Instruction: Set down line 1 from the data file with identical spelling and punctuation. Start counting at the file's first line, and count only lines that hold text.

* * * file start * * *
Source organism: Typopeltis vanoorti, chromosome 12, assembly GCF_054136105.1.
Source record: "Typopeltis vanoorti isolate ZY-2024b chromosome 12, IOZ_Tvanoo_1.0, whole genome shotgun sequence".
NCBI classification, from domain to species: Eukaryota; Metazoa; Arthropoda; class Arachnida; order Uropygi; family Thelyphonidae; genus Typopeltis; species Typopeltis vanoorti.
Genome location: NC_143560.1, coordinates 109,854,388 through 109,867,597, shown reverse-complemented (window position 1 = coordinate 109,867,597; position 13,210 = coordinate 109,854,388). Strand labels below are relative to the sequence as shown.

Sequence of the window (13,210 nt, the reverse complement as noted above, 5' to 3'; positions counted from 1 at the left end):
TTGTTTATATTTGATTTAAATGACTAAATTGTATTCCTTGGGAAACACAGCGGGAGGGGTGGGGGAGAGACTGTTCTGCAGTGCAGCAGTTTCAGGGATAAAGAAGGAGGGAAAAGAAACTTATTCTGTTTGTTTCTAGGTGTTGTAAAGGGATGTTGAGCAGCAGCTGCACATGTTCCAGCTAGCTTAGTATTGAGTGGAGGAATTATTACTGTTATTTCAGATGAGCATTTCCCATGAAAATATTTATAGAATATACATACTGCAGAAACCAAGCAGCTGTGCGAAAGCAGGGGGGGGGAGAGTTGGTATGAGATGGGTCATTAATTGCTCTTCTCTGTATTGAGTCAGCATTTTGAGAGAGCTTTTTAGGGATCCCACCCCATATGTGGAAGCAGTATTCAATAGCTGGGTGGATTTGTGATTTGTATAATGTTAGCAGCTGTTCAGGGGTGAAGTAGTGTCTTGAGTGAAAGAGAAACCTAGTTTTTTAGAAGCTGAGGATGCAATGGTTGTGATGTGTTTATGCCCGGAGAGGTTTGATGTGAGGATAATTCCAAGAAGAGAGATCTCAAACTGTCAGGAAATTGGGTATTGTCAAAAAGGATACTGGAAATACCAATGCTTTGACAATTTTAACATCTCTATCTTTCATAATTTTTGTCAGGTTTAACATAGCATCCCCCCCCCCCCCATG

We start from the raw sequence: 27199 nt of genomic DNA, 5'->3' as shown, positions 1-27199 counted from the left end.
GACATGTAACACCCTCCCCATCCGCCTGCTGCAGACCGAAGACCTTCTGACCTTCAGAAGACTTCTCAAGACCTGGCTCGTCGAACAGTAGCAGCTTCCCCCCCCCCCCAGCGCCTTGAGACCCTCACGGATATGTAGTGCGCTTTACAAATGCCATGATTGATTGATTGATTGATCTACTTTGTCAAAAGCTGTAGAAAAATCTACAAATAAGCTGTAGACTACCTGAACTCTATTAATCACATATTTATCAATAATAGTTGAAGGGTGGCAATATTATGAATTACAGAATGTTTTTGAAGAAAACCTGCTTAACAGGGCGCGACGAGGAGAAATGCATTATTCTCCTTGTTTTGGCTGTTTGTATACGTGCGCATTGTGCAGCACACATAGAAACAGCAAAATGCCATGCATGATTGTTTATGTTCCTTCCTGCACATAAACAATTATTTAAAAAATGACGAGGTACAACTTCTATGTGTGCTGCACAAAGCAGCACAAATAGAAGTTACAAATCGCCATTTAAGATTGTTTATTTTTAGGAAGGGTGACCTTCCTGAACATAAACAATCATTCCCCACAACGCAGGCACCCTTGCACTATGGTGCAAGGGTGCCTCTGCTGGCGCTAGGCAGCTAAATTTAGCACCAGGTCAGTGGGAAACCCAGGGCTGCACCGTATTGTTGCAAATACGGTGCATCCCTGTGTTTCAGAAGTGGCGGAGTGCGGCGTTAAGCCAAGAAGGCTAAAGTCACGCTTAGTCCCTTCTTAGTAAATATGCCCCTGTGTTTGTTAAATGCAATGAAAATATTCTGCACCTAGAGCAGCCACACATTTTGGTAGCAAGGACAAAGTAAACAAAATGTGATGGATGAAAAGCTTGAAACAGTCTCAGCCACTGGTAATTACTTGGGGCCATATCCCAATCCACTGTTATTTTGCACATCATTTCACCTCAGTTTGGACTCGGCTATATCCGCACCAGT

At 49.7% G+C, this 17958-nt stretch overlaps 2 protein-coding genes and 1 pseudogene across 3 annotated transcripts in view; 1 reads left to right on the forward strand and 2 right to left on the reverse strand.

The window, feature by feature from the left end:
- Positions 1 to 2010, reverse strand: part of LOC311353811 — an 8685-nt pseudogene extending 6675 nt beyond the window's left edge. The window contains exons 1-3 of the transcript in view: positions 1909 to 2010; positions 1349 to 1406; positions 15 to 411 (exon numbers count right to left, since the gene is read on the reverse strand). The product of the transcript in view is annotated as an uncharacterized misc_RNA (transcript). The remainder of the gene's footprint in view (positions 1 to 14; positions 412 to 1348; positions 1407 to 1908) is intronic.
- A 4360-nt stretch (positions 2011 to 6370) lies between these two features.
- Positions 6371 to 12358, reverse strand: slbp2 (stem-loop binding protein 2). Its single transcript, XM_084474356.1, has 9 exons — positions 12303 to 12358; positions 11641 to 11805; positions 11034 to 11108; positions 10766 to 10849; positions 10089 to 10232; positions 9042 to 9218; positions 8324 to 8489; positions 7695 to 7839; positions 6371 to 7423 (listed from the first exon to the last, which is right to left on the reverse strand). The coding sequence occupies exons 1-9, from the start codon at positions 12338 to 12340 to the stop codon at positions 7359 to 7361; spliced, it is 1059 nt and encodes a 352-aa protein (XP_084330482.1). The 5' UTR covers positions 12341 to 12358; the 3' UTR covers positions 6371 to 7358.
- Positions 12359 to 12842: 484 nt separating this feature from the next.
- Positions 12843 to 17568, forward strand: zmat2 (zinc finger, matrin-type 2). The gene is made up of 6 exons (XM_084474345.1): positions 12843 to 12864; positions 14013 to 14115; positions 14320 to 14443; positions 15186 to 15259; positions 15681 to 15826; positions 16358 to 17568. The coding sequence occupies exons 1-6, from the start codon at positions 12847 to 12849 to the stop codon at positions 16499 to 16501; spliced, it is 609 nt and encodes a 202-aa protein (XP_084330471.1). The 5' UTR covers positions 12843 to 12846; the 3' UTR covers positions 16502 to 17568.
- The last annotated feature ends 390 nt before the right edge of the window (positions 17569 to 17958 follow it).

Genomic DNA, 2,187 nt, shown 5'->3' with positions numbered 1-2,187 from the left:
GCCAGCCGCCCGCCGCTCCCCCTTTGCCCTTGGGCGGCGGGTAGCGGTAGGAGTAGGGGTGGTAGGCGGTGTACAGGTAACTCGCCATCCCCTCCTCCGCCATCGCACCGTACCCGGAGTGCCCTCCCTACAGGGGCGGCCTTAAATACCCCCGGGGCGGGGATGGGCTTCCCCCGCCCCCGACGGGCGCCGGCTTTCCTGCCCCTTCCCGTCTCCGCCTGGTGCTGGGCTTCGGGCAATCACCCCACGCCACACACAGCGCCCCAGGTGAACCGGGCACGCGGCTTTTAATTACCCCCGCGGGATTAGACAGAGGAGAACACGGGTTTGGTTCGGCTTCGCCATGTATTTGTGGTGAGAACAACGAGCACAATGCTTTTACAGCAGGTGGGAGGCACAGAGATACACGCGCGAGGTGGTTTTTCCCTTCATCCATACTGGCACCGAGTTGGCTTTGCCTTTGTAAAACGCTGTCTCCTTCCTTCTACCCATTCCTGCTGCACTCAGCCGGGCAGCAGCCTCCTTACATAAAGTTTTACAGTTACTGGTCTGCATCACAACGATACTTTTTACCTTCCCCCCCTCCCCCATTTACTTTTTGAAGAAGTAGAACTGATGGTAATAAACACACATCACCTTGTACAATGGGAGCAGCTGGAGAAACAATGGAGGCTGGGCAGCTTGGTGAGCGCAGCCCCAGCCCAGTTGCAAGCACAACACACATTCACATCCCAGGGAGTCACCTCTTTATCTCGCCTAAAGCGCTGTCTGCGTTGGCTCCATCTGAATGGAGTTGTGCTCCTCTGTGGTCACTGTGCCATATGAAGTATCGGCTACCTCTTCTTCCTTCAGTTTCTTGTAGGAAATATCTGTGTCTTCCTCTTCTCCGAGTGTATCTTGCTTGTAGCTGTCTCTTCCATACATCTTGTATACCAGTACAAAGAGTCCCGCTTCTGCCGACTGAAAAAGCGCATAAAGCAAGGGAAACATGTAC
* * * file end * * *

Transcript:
Source organism: Typopeltis vanoorti, chromosome 12, assembly GCF_054136105.1.